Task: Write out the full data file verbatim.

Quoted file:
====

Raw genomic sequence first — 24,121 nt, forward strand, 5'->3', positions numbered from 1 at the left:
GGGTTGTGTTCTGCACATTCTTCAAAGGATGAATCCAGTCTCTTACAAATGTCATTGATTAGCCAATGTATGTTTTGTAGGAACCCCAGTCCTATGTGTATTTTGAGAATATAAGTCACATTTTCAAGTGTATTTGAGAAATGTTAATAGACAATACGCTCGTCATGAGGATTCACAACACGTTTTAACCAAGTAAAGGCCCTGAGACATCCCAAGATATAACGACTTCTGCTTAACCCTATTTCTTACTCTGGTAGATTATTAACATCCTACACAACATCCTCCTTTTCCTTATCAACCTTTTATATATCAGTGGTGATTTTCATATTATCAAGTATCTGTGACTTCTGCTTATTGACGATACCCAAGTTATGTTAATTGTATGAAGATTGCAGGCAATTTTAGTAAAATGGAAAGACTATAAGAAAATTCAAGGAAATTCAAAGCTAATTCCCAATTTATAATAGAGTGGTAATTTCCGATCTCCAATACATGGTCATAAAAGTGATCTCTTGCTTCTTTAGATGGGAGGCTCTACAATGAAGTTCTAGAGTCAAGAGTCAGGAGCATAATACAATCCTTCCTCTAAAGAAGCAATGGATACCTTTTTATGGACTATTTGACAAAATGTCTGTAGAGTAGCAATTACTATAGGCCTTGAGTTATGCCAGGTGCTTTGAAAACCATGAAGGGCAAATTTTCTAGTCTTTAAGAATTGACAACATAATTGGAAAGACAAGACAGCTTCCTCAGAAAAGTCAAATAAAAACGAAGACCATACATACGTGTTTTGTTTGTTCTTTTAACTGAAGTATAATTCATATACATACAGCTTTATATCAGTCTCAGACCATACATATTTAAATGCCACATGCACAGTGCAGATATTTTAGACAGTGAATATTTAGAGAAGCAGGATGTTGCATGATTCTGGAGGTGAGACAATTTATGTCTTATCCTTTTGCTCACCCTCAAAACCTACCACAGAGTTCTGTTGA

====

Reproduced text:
Raw genomic sequence first — 24,121 nt, forward strand, 5'->3', positions numbered from 1 at the left:
GGGTTGTGTTCTGCACATTCTTCAAAGGATGAATCCAGTCTCTTACAAATGTCATTGATTAGCCAATGTATGTTTTGTAGGAACCCCAGTCCTATGTGTATTTTGAGAATATAAGTCACATTTTCAAGTGTATTTGAGAAATGTTAATAGACAATACGCTCGTCATGAGGATTCACAACACGTTTTAACCAAGTAAAGGCCCTGAGACATCCCAAGATATAACGACTTCTGCTTAACCCTATTTCTTACTCTGGTAGATTATTAACATCCTACACAACATCCTCCTTTTCCTTATCAACCTTTTATATATCAGTGGTGATTTTCATATTATCAAGTATCTGTGACTTCTGCTTATTGACGATACCCAAGTTATGTTAATTGTATGAAGATTGCAGGCAATTTTAGTAAAATGGAAAGACTATAAGAAAATTCAAGGAAATTCAAAGCTAATTCCCAATTTATAATAGAGTGGTAATTTCCGATCTCCAATACATGGTCATAAAAGTGATCTCTTGCTTCTTTAGATGGGAGGCTCTACAATGAAGTTCTAGAGTCAAGAGTCAGGAGCATAATACAATCCTTCCTCTAAAGAAGCAATGGATACCTTTTTATGGACTATTTGACAAAATGTCTGTAGAGTAGCAATTACTATAGGCCTTGAGTTATGCCAGGTGCTTTGAAAACCATGAAGGGCAAATTTTCTAGTCTTTAAGAATTGACAACATAATTGGAAAGACAAGACAGCTTCCTCAGAAAAGTCAAATAAAAACGAAGACCATACATACGTGTTTTGTTTGTTCTTTTAACTGAAGTATAATTCATATACATACAGCTTTATATCAGTCTCAGACCATACATATTTAAATGCCACATGCACAGTGCAGATATTTTAGACAGTGAATATTTAGAGAAGCAGGATGTTGCATGATTCTGGAGGTGAGACAATTTATGTCTTATCCTTTTGCTCACCCTCAAAACCTACCACAGAGTTCTGTTGA